A second patient appears to have been cured of HIV after successfully undergoing stem cell transplantation from a donor with an HIV-resistant gene, it has been announced.
Known only as “the London patient”, the patient has no active viral infection in the blood 30 months after stopping anti-retroviral therapy.
Remnants of integrated HIV-1 DNA remained in tissue samples. These were also found in the first patient to be cured of HIV, in Berlin in 2011, the researchers report. However, writing in The Lancet HIV, the authors suggest these can be regarded as “fossils” because they are unlikely to be capable of reproducing the virus.
Professor Ravindra Kumar Gupta, University of Cambridge, who led the study, cautioned that this stem cell transplantation approach was not a treatment that could be used in all HIV-positive people.
“It is important to note that this curative treatment is high-risk, and only used as a last resort for patients with HIV who also have life-threatening haematological malignancies,” he said. “Therefore, this is not a treatment that would be offered widely to patients with HIV who are on successful antiretroviral treatment.”
The patient underwent one stem cell transplantation from a donor who did not express the CCR5 gene. The patient received a reduced-intensity chemotherapy drug regimen without whole body irradiation, and was found to be in remission in 2019.
Ultrasensitive viral load sampling of the patient’s cerebrospinal fluid, intestinal tissue, or lymphoid tissue was performed at 29 months after interruption of antiretroviral therapy (ART) and viral load sampling of their blood at 30 months.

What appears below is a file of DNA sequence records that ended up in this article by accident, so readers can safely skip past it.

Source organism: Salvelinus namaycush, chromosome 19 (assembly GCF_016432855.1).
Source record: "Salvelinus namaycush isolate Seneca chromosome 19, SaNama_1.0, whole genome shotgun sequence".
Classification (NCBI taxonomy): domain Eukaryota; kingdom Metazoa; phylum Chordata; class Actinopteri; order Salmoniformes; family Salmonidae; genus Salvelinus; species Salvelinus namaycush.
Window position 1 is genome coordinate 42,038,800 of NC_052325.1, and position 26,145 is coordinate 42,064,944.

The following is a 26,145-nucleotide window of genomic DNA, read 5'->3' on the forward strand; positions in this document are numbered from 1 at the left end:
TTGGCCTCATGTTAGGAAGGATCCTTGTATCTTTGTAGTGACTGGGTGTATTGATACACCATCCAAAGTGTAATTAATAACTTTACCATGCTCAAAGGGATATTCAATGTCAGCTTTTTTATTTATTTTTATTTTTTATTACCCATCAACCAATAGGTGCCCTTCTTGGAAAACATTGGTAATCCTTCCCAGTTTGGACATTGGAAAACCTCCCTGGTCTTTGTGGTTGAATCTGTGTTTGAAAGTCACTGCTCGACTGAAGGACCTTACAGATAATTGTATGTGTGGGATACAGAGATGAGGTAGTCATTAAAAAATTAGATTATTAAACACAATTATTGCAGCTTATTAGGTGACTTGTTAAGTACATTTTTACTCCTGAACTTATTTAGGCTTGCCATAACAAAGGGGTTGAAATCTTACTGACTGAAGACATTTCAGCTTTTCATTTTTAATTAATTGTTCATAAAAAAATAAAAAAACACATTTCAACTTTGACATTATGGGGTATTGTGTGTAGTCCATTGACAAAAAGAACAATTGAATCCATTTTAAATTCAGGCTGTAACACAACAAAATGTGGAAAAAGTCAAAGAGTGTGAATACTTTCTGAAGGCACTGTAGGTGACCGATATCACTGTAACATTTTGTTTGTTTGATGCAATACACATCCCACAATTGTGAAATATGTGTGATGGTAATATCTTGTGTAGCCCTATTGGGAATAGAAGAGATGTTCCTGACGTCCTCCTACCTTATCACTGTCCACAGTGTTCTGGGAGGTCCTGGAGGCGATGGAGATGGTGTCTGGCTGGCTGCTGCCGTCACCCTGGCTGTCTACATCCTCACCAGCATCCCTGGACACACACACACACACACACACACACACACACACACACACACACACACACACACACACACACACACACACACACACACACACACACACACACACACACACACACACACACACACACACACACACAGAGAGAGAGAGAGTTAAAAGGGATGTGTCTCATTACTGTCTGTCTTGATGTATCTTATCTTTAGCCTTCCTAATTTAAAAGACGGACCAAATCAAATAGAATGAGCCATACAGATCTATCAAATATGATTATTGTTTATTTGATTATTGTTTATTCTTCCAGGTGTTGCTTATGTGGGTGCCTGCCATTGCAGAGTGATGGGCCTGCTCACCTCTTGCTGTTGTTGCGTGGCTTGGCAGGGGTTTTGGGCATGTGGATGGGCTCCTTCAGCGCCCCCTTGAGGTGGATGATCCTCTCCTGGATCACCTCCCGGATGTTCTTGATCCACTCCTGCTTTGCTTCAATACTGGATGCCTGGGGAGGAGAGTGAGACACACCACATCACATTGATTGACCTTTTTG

At 29 months, CD4 cell count was measured, and the extent to which the patient’s immune cells have been replaced by those derived from the transplant.
The research team found that there was no active viral infection detected in samples of the patient's blood at 30 months, or in their cerebrospinal fluid, semen, intestinal tissue, and lymphoid tissue 29 months after stopping ART.
The patient had a healthy CD4 cell count and 99% of the patient's immune cells were derived from the donor’s stem cells.
The research team then used a mathematical modelling to predict the probability of cure. They determined that if 80% of patient’s cells are derived from the transplant, the probability of cure is predicted at 98%; and if they have 90% donor derived cells, they predict a 99% probability of cure.
They say this case study represents a step towards a less intensive treatment approach, showing that the long-term remission of HIV can be achieved with one stem cell transplant using reduced intensity drug regimens and without total body irradiation.
Study co-author Dr Dimitra Peppa from the University of Oxford said: “Gene editing using the CCR5 has received a lot of attention recently. The London and Berlin patients are examples of using the CCR5 gene in curative therapies outside of gene editing. There are still many ethical and technical barriers - e.g. gene editing, efficiency and robust safety data - to overcome before any approach using CCR5 gene editing can be considered as a scalable cure strategy for HIV."
Source: Gupta RK, Peppa D, Hill AL, Gálvez C, Salgado M, Pace M, McCoy LE, Griffith SA, Thornhill J, Alrubayyi A, Huyveneers LEP, Nastouli E, Grant P, Edwards SG, Innes AJ, Frater J, Nijhuis M, Wensing AMJ, Martinez-Picado J, Olavarria E (2020) “Evidence for HIV-1 cure after CCR5Δ32/Δ32 allogeneic haemopoietic stem-cell transplantation 30 months post analytical treatment interruption: a case report”, Lancet HIV, doi: 10.1016/S2352-3018(20)30069-2
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